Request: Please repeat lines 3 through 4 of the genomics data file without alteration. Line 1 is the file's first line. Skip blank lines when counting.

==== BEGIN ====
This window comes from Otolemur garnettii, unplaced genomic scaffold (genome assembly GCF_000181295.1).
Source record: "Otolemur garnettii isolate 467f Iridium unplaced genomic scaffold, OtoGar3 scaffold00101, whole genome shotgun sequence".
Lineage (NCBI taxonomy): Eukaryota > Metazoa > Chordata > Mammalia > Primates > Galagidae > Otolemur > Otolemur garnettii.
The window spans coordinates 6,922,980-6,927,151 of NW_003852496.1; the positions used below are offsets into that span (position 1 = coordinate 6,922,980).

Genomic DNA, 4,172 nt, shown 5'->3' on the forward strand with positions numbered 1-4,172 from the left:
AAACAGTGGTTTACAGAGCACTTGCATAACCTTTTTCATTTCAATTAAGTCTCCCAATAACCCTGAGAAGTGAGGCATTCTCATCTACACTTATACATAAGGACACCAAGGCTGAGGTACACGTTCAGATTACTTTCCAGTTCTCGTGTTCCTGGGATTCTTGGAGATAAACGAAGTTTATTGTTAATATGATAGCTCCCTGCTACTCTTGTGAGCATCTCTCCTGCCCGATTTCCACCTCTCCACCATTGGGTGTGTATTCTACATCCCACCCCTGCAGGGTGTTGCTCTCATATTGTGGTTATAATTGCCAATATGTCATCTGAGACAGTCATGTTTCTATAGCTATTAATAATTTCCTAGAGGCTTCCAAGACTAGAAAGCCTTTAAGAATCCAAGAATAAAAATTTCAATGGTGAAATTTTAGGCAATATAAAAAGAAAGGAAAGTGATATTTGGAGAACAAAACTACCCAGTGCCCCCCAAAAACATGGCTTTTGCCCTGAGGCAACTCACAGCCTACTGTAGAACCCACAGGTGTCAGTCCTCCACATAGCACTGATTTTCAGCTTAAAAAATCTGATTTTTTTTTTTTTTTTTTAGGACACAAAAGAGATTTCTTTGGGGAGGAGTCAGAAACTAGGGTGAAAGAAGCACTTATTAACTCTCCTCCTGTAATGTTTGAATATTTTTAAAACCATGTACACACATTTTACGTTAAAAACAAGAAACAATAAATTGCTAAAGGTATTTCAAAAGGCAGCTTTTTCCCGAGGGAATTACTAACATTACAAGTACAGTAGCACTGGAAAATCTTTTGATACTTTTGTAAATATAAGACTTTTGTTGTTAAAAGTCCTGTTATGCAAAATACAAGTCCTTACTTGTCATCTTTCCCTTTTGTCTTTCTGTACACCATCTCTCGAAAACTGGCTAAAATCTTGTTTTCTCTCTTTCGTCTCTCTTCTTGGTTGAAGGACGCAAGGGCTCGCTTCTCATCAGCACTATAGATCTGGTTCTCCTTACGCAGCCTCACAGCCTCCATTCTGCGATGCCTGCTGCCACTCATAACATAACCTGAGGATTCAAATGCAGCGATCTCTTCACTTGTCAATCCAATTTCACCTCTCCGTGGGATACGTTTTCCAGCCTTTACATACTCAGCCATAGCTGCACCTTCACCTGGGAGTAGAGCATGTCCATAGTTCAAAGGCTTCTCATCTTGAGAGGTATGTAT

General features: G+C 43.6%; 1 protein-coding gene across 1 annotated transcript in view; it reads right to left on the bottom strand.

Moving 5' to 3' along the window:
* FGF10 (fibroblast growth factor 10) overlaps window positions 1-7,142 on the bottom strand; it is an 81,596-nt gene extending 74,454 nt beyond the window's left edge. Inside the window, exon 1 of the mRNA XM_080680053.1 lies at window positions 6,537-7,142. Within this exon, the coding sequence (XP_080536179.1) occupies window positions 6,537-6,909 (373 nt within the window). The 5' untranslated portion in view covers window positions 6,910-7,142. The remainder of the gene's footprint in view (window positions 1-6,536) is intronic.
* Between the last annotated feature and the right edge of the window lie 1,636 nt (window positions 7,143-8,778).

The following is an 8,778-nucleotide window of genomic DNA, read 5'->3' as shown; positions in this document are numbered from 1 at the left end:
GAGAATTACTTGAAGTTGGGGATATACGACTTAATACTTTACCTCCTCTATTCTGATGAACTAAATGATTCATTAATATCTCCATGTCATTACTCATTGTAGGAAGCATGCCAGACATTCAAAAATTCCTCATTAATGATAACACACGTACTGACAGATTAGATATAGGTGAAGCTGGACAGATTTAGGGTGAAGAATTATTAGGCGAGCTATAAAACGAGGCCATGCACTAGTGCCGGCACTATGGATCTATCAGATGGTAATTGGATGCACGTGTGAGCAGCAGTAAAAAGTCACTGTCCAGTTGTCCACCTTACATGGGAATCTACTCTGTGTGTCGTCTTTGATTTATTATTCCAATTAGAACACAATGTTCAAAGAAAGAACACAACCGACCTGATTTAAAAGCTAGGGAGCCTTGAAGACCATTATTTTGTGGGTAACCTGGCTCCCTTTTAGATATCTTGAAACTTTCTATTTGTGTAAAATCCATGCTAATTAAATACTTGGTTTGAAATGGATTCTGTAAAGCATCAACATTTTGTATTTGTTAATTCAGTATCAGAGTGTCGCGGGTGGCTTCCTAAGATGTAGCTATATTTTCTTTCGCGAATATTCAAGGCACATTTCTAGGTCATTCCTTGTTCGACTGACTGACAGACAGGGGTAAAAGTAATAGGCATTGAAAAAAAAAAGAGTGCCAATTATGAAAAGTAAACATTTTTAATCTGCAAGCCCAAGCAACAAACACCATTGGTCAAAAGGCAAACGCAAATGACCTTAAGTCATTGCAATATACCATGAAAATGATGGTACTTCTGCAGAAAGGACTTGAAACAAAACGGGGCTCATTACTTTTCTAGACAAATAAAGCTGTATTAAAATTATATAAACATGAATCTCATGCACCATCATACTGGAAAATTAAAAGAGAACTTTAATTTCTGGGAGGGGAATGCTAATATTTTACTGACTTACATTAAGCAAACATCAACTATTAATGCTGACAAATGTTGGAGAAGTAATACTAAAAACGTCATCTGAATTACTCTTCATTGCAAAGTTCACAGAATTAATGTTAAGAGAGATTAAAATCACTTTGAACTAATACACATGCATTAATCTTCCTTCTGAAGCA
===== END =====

Lineage (NCBI taxonomy): Eukaryota > Metazoa > Chordata > Mammalia > Primates > Galagidae > Otolemur > Otolemur garnettii.
The window spans coordinates 6,922,980-6,927,151 of NW_003852496.1; the positions used below are offsets into that span (position 1 = coordinate 6,922,980).